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Posts from the "Equity" Category

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Our Cities Can’t Afford So Many Rooftop Spas

Rooftop pool with a view of the Washington Monument? All this could be yours if you have insane amounts of disposable income. And I do mean "disposable." Photo: ##http://www.rentalsgonewild.com/propertydetail/183/i-street-nw-washington-dc-20037##Rentals Gone Wild##

Rooftop pool with a view of the Washington Monument? All this could be yours if you have insane amounts of disposable income. And I do mean “disposable.” Photo: Rentals Gone Wild

First, let me be clear: Tomorrow is April Fools, not today. This is real.

There are luxury apartment buildings in Washington, DC, trying to lure renters with communal puppies.

That sounds like the makings of a tiny tombstone engraved with “Tragedy of the Commons,” if you ask me. Who’s going to take responsibility for a dog that lives in the hallway?

In any case, the shared dog is just one of many tricks and teases DC developers are using to entice renters, according to Jonathan O’Connell of the Washington Post.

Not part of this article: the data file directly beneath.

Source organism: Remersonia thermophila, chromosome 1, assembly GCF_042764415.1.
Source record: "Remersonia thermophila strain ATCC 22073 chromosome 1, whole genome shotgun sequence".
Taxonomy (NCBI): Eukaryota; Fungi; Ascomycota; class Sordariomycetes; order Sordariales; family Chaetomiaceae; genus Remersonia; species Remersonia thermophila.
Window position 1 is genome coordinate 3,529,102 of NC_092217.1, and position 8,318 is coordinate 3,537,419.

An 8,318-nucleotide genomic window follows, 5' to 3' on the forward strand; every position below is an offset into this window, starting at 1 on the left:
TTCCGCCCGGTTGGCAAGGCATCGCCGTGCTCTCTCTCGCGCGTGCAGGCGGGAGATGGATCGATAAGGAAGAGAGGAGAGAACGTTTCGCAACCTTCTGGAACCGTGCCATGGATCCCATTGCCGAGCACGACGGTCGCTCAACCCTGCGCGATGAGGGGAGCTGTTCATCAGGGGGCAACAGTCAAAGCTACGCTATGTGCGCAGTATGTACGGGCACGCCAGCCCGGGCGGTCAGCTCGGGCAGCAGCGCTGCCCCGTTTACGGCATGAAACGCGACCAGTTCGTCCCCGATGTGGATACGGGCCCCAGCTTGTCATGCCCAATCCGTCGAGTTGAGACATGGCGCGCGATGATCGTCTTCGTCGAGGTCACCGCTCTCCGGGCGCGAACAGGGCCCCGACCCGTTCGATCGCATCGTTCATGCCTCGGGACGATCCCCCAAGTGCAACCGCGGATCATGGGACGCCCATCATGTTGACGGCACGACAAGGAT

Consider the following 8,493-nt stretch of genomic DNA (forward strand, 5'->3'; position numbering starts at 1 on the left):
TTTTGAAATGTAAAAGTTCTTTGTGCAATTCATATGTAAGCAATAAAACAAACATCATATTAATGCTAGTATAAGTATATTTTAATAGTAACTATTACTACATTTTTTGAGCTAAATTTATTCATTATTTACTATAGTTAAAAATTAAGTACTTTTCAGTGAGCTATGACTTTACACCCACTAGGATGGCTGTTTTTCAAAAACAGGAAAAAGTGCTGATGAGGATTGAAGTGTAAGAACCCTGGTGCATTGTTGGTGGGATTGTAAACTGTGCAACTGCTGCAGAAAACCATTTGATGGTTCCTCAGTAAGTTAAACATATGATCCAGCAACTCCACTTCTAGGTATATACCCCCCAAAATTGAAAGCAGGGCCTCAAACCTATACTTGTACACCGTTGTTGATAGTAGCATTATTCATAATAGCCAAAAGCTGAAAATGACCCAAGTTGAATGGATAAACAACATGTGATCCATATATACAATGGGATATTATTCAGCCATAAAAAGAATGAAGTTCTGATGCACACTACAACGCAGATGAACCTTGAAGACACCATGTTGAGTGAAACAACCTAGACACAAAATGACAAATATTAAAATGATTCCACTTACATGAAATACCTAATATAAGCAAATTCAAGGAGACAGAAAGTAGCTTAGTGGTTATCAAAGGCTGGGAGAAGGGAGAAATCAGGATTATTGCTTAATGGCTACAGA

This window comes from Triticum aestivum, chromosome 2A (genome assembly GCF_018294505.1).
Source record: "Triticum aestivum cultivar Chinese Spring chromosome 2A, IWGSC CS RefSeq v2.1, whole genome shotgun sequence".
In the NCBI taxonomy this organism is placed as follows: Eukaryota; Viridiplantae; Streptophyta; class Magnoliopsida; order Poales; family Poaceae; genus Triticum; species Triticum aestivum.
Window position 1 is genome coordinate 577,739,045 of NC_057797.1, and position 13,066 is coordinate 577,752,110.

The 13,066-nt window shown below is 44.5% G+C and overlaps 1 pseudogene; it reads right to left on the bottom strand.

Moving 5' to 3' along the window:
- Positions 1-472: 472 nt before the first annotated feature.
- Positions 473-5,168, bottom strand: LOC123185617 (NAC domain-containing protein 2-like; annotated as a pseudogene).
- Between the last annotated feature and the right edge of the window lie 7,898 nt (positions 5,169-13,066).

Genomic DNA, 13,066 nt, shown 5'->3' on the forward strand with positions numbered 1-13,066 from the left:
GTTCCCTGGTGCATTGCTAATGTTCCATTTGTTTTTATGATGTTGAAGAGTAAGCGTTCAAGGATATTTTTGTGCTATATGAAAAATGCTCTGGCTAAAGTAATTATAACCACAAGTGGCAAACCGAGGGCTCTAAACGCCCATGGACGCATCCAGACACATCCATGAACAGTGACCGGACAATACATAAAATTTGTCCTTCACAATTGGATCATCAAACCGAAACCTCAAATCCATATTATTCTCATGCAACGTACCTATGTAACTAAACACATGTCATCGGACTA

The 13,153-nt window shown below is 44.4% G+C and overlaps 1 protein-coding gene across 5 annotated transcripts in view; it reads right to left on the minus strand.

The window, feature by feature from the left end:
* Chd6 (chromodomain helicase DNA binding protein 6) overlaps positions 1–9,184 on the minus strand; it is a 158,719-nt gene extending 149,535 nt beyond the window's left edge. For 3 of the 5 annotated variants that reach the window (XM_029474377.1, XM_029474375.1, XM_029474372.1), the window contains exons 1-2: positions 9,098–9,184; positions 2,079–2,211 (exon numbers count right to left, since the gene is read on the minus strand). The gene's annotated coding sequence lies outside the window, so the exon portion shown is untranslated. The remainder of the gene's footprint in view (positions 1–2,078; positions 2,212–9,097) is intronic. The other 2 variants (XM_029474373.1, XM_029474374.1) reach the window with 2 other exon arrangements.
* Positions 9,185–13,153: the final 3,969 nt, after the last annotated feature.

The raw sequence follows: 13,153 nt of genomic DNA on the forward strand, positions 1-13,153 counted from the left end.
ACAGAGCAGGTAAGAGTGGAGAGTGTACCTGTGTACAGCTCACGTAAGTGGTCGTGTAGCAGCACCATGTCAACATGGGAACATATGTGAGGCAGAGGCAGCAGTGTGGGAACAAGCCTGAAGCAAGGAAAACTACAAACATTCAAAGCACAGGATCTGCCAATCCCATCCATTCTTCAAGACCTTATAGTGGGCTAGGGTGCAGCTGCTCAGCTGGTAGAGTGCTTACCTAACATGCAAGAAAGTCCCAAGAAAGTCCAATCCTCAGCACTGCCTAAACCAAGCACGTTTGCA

“When the boom started a few years ago, a nicely finished kitchen or a landscaped courtyard made a project stand out,” O’Connell writes. “Now those are considered baseline essentials if a building is going to compete.”

The new must-have amenities include rooftop pools, pet salons, soundproof music “practice jam-rooms,” 24-hour resident concierge services, dry-cleaning valet, a calendar full of activities for residents, customized cupcakes and a signature cocktail at a nearby bar. Oh yes, and “a six-month-old miniature English bulldog named Emmy will take up residence in the sleek new lobby of 2M, one of dozens of apartment buildings being completed in the region this year.”

This is in a city where the average rent for a two-bedroom is over $2,000.

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Sec. Foxx: Bicycle Infrastructure Can Be a “Ladder of Opportunity”